"In general, this bag is split into two sections. The front half is generally for clothing, soft things, a bit of food and the like. The back half is generally for work tools and rigid things."
With this model, again, the interior fabric makes a lot of difference to how the bag sits and drapes. We love the elasticated format that automatically compresses it in a little. But there’s not actually enough structure in the fabric to properly work, so you do get a little bit of drape and it doesn’t quite work. In some styles though, there’s a bit more structure on that internal fabric and so that works a bit better.
The front section is much more the stuff you’d take on an overnight or weekend trip. It’s more for your clothing or organizing stuff. There are straps to lock down clothing so it doesn’t get too tangled. There is also a high pocket that works for sunglasses and an outer pocket – again, delicates, a bit of organizing, some toiletries in there. That all works really nicely for overnight trips, a gear change, toiletries or clothes for the day - jumpers, jackets and that sort of thing. You can lay it on the bed and organize it all. It does mean that on-the-go access is a bit fiddly though because you just have one zipper and then you reach in. But, it actually still works pretty well.
Compression comes through a side strap and a bottom strap, which is again just a really interesting take. It’s subtle, nice and just creates a really different fold. Overall the bag works well when empty, and not quite as well but still fine when full.
The bag's weatherability is just reasonable. It depends on the material you’ve got. These aren’t waterproof zippers. However, because most of the zippers are tucked away, it generally does fine in a light shower or anything like that.
Alternatives to Consider
Some people may want to look to bags with a heritage vibe, such as those from Kletterwerks or Topo Designs and similar brands. They’re trading off the outdoor heritage when times were simpler. That works, but again it’s a different vibe to this backpack.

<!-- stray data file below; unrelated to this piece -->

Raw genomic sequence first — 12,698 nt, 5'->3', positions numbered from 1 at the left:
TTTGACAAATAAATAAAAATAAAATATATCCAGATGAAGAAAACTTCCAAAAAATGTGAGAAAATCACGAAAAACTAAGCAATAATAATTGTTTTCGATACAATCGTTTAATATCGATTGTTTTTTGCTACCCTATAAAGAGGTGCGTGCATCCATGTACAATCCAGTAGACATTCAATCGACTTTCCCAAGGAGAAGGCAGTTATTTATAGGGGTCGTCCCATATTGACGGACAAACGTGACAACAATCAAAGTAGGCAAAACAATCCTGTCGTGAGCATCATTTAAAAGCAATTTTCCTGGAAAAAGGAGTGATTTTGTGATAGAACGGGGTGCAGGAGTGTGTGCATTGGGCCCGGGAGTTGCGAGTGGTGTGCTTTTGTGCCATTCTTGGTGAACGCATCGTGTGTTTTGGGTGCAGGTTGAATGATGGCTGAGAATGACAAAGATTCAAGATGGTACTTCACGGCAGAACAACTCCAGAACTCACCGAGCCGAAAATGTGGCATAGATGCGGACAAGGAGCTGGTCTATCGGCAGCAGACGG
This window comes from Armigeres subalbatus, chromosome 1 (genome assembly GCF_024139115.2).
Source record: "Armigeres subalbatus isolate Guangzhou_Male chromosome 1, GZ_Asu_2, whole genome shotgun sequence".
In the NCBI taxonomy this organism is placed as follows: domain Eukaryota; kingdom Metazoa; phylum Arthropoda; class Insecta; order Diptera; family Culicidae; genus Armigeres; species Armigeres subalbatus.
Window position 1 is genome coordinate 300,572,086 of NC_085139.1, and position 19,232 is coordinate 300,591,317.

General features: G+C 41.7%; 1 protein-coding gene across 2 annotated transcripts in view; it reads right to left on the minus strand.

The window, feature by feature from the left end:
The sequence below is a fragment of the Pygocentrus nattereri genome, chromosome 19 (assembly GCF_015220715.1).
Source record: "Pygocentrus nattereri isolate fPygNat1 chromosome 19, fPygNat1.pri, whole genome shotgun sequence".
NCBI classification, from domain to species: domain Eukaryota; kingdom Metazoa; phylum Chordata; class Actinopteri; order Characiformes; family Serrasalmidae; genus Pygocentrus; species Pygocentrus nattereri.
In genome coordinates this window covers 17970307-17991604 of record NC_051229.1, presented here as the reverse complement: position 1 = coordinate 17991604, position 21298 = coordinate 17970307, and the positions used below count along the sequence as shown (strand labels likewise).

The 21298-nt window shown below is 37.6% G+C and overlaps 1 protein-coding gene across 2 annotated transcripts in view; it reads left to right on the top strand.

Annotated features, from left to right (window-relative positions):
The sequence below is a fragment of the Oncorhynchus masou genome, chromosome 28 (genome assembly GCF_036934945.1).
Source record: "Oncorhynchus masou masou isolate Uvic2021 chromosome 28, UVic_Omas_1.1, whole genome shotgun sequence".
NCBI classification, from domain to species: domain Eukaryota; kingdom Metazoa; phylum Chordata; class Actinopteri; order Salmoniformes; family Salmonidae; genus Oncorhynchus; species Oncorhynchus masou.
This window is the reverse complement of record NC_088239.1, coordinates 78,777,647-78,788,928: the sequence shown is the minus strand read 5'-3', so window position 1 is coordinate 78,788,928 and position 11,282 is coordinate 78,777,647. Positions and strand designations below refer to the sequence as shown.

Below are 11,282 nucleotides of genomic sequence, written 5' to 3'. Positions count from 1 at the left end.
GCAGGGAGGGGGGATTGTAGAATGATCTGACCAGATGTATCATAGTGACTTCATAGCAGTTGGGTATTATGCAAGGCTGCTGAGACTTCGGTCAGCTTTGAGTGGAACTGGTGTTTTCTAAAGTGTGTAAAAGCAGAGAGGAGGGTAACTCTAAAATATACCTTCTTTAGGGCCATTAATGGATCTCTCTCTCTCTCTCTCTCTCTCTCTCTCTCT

Other options include European brands like Teddyfish out of France. They have quite interesting soft aesthetics. Brands such as Hard Graft and others in that same kind of space are worth considering too. This is more along the lines of a European fashion house design that you’re looking to compare to.
- Beautiful aesthetics that stand out from the crowd
- Two separate sections for separating work tools and non-work items
- Stylish choice of fabrics and colorways
The Not So Good
- The 17-inch version is too large for most people, with the potential for the pack to slip off your shoulders
- The hardware needs improving, removing sharp edges and giving it a look that will age better
- The interior fabrics require further refinement to provide better structure
The Côte&Ciel Isar Twin Touch provides a welcome change to bag aesthetics, bringing something new and fresh to the scene. It totally turns heads. Plus Côte&Ciel are really nailing it with a number of great exterior fabric options and beautiful colorways.
It also works pretty well with the work zone and the casual zone. This design means you don’t have to expose clothes when you reach into the bag during a work meeting.
However, there are some things that could be better. Avoid the 17-inch and opt for the 15-inch instead unless you have a large build, as the bag is simply going to be too big. In addition, better hardware would fix those little niggles that just get in the way of pure enjoyment using this bag. Better hardware, better zippers and just nailing the interior fabrics a little bit would go a long way to making this a bag where you didn’t have to compromise to have something really attractive and awesome.
Overall, it’s a great bag. We really enjoyed reaching for it every now and then. However, when we’re living on the road for a long time or we’re in stressful or uncertain environments, there are different bags we’ll reach for instead.
1 2 3 4 5 6 7 8 9 10
Space & Access
Look & Feel
Build, Materials & Hardware
Warranty & Support